Defining Thresholds for Enterprise Architecture Debt
Abstract: A common challenge in organizations is a perception of that different languages are spoken among IT and other departments. Co-workers come from different background, have different knowledge base and sometimes even different objectives which can make an alignment more challenging. Enterprise Architecture (EA) can align IT investments with business directions and potentially solve issues regarding business-IT misalignments and bring value to organizations. Technical Debt (TD) is a well-established concept in software development and means that a solution that is “quick and dirty” is applied in order to earn time in short term and be able to provide a function in a system more quickly. This primitive implementation will at a later stage need to be corrected and rewritten, and the longer it takes, the more advanced, complex and time-consuming the correction will be. As EA has grown, major scientific and academic contributions have been developed. What is still missing is insight and ability to include a debt concept, which not only address TD but also business aspects. By adapting the TD concept in the EA domain, a new metaphor, providing a holistic perspective, has been proposed; Enterprise Architecture Debt (EAD). Up to the present debts for measuring EAD has been identified, but current research projects has not yet identified when a certain measure is to be considered of high or low quality. There is a need to develop a process for deriving such thresholds and identifying them. To be able to communicate the severity of an EAD to stakeholders, thresholds for EAD measures plays an important role. These thresholds will in the long term play a role in providing a tool for computer scientist working in organizations exploiting EA, and also contribute to current research within the field of IT-management and EA. By adopting a systematic process for defining expert driven thresholds a first version of a process for defining EAD thresholds could be presented and tested with domain experts. Five common opinions were detected, regarding the process, among the experts. The process could potentially facilitate useful communication and it was considered positive that it highlighted the context of the EAD. Also, that clearer process description and real-world EA model examples was needed, and that the moment of selecting membership function was unnecessary came up. Further, drivers for EAD thresholds and areas where it is perceived as important to have thresholds for EADs was a focus during the study. Cost and time, responsibility and engagement and context are perceived to be important drivers for EAD thresholds. While the business-it alignment and master data are seen as important areas. Also, context can play an important role when determine important areas.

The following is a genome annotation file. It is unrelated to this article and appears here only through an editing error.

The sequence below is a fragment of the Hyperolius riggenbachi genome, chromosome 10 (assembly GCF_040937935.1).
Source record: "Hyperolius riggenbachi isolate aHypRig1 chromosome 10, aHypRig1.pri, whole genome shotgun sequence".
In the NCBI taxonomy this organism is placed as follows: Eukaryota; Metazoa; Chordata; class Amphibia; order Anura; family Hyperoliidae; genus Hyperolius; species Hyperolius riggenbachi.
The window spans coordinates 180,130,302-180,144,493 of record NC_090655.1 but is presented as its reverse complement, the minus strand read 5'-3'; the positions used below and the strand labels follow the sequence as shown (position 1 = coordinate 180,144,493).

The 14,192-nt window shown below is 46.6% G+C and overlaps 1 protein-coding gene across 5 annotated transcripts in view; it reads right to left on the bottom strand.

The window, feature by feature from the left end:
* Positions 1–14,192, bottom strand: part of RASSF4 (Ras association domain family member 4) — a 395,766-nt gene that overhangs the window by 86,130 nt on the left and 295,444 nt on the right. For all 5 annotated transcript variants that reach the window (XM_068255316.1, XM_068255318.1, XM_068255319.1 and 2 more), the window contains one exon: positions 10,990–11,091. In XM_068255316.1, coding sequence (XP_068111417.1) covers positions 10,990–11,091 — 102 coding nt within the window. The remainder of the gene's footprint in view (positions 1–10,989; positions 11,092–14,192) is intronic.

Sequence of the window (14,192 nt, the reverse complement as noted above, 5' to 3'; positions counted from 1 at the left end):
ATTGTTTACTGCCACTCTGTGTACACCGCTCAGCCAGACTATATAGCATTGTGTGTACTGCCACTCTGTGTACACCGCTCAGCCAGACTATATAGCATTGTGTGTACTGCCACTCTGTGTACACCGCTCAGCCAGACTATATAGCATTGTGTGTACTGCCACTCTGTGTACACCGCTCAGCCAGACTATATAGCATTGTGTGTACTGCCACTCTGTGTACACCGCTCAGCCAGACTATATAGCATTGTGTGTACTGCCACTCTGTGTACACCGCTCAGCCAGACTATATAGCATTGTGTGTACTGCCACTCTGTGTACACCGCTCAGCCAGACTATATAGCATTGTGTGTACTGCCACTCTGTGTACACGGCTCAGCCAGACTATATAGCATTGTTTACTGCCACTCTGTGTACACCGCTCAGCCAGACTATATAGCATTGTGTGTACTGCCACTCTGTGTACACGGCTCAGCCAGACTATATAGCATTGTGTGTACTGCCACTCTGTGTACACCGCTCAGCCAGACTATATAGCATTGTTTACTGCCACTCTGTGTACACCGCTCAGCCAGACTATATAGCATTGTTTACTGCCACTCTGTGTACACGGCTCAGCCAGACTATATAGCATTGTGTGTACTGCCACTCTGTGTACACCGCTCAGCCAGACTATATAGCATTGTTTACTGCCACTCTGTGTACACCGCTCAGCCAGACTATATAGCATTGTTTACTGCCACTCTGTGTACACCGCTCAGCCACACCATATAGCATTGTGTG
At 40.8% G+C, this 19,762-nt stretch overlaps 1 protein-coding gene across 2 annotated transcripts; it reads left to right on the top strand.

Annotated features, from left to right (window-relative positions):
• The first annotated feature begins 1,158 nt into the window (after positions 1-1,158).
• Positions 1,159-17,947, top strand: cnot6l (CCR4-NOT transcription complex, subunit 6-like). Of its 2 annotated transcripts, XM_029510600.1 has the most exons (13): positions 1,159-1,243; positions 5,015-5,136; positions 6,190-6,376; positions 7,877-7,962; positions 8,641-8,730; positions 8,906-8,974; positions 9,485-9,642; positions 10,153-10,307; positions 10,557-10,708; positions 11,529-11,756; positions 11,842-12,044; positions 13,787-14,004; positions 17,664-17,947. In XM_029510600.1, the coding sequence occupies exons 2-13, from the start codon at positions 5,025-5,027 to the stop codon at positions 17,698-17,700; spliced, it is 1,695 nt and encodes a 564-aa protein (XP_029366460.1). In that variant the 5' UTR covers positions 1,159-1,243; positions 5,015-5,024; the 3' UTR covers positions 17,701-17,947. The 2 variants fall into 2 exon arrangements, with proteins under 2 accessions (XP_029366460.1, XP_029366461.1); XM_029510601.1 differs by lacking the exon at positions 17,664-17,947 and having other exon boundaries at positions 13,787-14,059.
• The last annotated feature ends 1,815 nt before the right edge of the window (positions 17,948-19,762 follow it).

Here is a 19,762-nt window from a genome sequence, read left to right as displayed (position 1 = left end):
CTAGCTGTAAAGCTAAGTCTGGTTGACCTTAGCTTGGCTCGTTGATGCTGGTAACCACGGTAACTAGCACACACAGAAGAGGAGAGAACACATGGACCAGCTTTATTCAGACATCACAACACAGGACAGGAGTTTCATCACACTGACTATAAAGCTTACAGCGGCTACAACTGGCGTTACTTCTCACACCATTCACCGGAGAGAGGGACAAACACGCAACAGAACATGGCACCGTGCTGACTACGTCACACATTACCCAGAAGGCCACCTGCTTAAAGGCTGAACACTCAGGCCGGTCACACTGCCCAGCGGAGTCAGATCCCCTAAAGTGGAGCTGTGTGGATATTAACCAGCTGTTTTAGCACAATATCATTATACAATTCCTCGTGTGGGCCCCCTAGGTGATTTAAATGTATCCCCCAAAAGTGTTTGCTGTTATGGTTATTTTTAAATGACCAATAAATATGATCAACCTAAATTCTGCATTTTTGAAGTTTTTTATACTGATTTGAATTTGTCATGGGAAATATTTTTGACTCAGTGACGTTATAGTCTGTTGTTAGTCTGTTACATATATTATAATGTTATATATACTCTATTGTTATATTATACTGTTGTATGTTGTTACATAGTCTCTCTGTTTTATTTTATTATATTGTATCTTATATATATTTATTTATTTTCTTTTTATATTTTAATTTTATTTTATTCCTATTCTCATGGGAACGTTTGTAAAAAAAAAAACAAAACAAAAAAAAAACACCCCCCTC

AT THIS PAGE YOU CAN DOWNLOAD THE WHOLE ESSAY. (follow the link to the next page)